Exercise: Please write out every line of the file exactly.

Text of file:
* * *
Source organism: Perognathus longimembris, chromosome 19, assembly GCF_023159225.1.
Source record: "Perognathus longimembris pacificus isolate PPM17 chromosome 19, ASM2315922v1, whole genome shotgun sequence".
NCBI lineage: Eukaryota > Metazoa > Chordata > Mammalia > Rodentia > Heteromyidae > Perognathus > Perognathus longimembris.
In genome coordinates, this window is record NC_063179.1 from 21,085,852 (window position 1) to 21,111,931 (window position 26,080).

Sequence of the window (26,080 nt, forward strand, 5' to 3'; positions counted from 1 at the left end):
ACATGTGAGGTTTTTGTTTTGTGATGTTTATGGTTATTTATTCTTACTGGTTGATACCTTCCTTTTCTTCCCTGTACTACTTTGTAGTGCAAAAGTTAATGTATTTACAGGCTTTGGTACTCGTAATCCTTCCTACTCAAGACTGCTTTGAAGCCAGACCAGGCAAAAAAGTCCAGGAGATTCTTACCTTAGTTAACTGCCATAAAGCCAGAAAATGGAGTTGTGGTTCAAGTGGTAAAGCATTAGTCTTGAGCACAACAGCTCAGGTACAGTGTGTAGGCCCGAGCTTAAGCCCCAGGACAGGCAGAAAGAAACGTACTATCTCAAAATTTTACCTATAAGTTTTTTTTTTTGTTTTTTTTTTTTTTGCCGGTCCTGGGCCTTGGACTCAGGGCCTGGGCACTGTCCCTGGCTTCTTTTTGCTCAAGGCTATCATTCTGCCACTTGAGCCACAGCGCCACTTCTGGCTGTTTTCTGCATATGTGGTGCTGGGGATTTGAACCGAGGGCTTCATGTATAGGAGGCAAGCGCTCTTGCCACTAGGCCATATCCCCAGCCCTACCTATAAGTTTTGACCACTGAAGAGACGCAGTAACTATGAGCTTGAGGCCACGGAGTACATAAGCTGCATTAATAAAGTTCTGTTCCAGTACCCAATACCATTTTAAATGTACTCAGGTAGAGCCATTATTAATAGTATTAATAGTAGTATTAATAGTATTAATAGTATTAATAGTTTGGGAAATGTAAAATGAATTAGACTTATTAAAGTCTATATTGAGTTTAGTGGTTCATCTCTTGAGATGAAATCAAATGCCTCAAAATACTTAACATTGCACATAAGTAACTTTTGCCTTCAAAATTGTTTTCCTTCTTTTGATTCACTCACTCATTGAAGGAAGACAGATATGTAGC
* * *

Source organism: Perognathus longimembris, chromosome 19, assembly GCF_023159225.1.
Source record: "Perognathus longimembris pacificus isolate PPM17 chromosome 19, ASM2315922v1, whole genome shotgun sequence".
NCBI lineage: Eukaryota > Metazoa > Chordata > Mammalia > Rodentia > Heteromyidae > Perognathus > Perognathus longimembris.
In genome coordinates, this window is record NC_063179.1 from 21,085,852 (window position 1) to 21,111,931 (window position 26,080).

Sequence of the window (26,080 nt, forward strand, 5' to 3'; positions counted from 1 at the left end):
ACATGTGAGGTTTTTGTTTTGTGATGTTTATGGTTATTTATTCTTACTGGTTGATACCTTCCTTTTCTTCCCTGTACTACTTTGTAGTGCAAAAGTTAATGTATTTACAGGCTTTGGTACTCGTAATCCTTCCTACTCAAGACTGCTTTGAAGCCAGACCAGGCAAAAAAGTCCAGGAGATTCTTACCTTAGTTAACTGCCATAAAGCCAGAAAATGGAGTTGTGGTTCAAGTGGTAAAGCATTAGTCTTGAGCACAACAGCTCAGGTACAGTGTGTAGGCCCGAGCTTAAGCCCCAGGACAGGCAGAAAGAAACGTACTATCTCAAAATTTTACCTATAAGTTTTTTTTTTTGTTTTTTTTTTTTTTGCCGGTCCTGGGCCTTGGACTCAGGGCCTGGGCACTGTCCCTGGCTTCTTTTTGCTCAAGGCTATCATTCTGCCACTTGAGCCACAGCGCCACTTCTGGCTGTTTTCTGCATATGTGGTGCTGGGGATTTGAACCGAGGGCTTCATGTATAGGAGGCAAGCGCTCTTGCCACTAGGCCATATCCCCAGCCCTACCTATAAGTTTTGACCACTGAAGAGACGCAGTAACTATGAGCTTGAGGCCACGGAGTACATAAGCTGCATTAATAAAGTTCTGTTCCAGTACCCAATACCATTTTAAATGTACTCAGGTAGAGCCATTATTAATAGTATTAATAGTAGTATTAATAGTATTAATAGTATTAATAGTTTGGGAAATGTAAAATGAATTAGACTTATTAAAGTCTATATTGAGTTTAGTGGTTCATCTCTTGAGATGAAATCAAATGCCTCAAAATACTTAACATTGCACATAAGTAACTTTTGCCTTCAAAATTGTTTTCCTTCTTTTGATTCACTCACTCATTGAAGGAAGACAGATATGTAGC